duḥkhaṃ na me syāt sukhameva me syād-
iti pravṛttaḥ satataṃ hi lokaḥ /
na vetti tac-caiva tathā yathā syāt
prāptaṃ tvayādyāsulabhaṃ yathāvat // 18.38 //
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'There might be for me no hardship;
there might be for me just happiness....'
Thus is the world impelled ever forward:
And yet it does not know a means whereby
that happiness might come to be --
That rarely attained happiness
which you today have realized, properly."
Thus ends a series of seventeen verses from 18.22 in which the Buddha, booming like a thundercloud, heartily affirms where Nanda today (adya) is at. And the word with which the Buddha concludes this affirmation is yathāvat, which means "properly" or "in proper accordance with the means-whereby principle."
Bad teaching, it seems to me (and I should know because I do plenty of it), is intervention in which a teacher thinks he is teaching in accordance with a means-whereby principle, when in fact he is not, because he is blind to the end-gaining inherent in his approach. There tends to be a lot of intervention like that in, for example, psycho-therapy and Pilates and various forms of sports and life coaching. Any approach that does not take account of (a) the indivisible unity of the human organism, (b) the influence of a person's habitual manner of using himself, and (c) the problem of faulty sensory appreciation, is an end-gaining approach -- that is to say, it is not effort in proper accordance with the means-whereby principle, it is not yathāvat.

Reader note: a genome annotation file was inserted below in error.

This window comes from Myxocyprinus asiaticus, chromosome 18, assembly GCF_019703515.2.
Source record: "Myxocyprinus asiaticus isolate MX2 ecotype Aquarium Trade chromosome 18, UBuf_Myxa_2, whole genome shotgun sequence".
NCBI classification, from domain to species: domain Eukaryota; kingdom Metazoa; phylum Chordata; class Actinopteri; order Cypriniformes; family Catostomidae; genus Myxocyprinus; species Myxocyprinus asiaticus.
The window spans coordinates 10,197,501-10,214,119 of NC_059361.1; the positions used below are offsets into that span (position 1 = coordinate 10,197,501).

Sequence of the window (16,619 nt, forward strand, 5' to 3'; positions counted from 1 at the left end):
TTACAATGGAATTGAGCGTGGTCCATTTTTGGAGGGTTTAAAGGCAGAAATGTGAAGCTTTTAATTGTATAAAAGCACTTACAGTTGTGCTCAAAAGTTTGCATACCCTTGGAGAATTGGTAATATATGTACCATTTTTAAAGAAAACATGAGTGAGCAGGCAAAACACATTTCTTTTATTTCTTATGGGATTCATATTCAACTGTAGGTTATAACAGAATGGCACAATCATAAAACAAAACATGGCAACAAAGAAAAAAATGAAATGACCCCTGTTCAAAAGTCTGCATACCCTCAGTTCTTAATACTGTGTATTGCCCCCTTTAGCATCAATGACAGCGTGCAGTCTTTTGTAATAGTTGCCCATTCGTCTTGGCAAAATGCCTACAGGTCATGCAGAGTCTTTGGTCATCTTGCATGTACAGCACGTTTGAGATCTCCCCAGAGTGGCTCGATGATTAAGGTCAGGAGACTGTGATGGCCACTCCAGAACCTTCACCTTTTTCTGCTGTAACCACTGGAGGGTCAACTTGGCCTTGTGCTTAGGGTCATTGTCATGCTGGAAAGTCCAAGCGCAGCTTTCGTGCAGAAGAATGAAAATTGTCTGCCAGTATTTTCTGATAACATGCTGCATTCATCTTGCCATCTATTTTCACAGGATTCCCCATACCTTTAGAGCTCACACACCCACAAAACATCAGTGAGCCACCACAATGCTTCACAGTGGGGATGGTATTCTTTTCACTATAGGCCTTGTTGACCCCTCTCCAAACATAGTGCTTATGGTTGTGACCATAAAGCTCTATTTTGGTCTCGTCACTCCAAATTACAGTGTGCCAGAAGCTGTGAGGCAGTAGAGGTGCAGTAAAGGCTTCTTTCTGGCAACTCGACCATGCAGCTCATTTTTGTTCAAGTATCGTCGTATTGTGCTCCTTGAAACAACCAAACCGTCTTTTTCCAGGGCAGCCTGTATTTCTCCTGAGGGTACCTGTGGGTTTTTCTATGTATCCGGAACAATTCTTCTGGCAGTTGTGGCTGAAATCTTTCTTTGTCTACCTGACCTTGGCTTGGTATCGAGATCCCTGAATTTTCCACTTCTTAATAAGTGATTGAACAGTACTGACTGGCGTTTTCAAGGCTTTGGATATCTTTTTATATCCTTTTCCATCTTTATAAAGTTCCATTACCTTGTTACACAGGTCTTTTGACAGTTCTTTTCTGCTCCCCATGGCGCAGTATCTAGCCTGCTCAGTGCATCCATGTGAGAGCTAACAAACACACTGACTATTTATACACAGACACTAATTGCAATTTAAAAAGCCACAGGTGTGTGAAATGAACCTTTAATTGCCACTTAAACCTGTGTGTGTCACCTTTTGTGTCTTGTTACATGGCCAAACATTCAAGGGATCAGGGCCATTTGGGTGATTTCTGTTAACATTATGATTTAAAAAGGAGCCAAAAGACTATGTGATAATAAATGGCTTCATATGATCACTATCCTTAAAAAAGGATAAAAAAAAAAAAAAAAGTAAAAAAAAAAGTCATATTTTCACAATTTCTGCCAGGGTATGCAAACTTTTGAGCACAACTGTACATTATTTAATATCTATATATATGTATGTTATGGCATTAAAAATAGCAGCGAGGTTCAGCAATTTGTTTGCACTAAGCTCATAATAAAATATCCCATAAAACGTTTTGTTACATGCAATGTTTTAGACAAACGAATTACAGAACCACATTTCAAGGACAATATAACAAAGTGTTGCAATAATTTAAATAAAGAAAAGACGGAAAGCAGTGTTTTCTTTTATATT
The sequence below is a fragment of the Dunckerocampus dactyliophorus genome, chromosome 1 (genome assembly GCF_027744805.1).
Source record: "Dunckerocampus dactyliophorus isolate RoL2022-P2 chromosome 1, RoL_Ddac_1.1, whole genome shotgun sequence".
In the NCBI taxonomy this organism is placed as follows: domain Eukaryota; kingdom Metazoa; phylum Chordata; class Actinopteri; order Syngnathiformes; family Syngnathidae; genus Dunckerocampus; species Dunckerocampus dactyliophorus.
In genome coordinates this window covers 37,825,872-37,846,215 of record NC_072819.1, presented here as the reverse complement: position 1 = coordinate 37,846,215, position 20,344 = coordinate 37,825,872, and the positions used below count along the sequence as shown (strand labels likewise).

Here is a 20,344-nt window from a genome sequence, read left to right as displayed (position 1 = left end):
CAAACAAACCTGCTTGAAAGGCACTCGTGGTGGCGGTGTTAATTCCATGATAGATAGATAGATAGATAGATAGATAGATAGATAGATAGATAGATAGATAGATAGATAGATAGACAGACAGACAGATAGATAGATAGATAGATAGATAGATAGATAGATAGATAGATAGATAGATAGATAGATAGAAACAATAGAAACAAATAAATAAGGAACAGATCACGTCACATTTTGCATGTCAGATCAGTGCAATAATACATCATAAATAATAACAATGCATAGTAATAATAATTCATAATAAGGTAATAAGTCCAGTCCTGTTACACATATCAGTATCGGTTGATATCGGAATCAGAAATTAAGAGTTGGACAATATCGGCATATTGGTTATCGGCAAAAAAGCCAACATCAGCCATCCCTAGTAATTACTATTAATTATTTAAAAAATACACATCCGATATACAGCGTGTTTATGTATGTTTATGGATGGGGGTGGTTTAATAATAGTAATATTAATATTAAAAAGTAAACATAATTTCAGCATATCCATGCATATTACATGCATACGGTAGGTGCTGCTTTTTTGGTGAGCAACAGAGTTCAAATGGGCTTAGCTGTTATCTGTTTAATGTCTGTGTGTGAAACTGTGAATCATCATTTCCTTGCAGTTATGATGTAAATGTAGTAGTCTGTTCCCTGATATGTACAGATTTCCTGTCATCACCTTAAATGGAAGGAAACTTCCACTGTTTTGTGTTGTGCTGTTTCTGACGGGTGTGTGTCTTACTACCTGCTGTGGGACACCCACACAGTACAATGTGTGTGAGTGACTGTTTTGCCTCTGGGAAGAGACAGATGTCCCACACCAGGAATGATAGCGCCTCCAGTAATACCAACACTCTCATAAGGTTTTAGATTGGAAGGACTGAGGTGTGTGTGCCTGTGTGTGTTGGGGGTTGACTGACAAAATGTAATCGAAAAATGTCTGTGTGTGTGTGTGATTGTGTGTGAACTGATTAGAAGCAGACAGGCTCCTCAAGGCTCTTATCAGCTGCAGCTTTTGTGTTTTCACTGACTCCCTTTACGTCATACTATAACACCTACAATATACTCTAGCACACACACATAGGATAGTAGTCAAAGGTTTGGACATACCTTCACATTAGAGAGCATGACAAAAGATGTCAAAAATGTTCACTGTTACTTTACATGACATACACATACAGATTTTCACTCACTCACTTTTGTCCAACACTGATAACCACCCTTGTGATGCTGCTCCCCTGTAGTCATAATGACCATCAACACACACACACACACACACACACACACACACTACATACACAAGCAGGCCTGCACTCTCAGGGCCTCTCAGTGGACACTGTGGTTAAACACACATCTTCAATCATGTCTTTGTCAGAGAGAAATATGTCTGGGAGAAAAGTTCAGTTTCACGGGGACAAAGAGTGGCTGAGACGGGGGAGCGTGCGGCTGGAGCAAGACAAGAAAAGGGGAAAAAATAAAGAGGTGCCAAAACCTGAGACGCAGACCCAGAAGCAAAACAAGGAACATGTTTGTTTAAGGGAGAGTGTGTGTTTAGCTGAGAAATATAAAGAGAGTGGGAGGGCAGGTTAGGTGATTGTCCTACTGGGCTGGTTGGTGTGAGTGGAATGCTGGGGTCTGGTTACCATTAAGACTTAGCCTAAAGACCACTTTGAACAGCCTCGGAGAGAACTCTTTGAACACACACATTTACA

As a Zen teacher, one can woffle, based on study of Dogen's words, about learning the backward step, and dropping off body and mind. And nobody has done more of such woffling than me. But if one's habitual manner of sitting in lotus is such that the head is pulled back and down onto a stiff neck, and hyper-extension of the back is causing the pelvis to be misaligned with the head, the neck, and the rib-cage, so that the breathing is more or less held... then that, in my book, is not what the Buddha meant by yathāvat.
For mankind is ever working to avoid suffering and obtain happiness, nor do they understand how the happiness, so hard to reach, of which you have come into possession to-day, may duly come about. '
'May I have no suffering, just happiness!' With this aim, people are constantly busy, but how it might come about they do not know. You have today rightly obtained what is hard to obtain."
duHkham (nom. sg.): n. suffering, hardship
me (gen. sg.): of me
syaat (3rd pers. sg. optative as): there/it might be
sukham (nom. sg.): n. ease, comfort, happiness
me (gen. sg.): of me
syaat: there/it might be
iti: "....", thus
pravRttaH (nom. sg. m.): mfn. 'rolled forth'; purposing or going to , bent upon (dat. loc. , or comp.) ; engaged in , occupied with , devoted to
satatam: constantly, always, ever
lokaH (nom. sg.): m. the world, mankind, folk
vetti = 3rd pers. sg. vid: to know
tat (nom. sg. n.): that [happiness], it
tathaa yathaa: in what way, how
syaat: it might be, happen, come about
praptam (nom. sg. n.): mfn. attained to , reached , arrived at , met with , found , incurred , got , acquired , gained
tvayaa (inst. sg.): by you
a-sulabham (nom. sg. n.): mfn. difficult of attainment , rare
yathaavat: ind. duly , properly , rightly , suitably , exactly; as , like (= yathaa)
yathaa: ind. according to what is right , properly , correctly (= yathāvat)
- vat: an affix added to words to imply likeness or resemblance , and generally translatable by " as " , " like "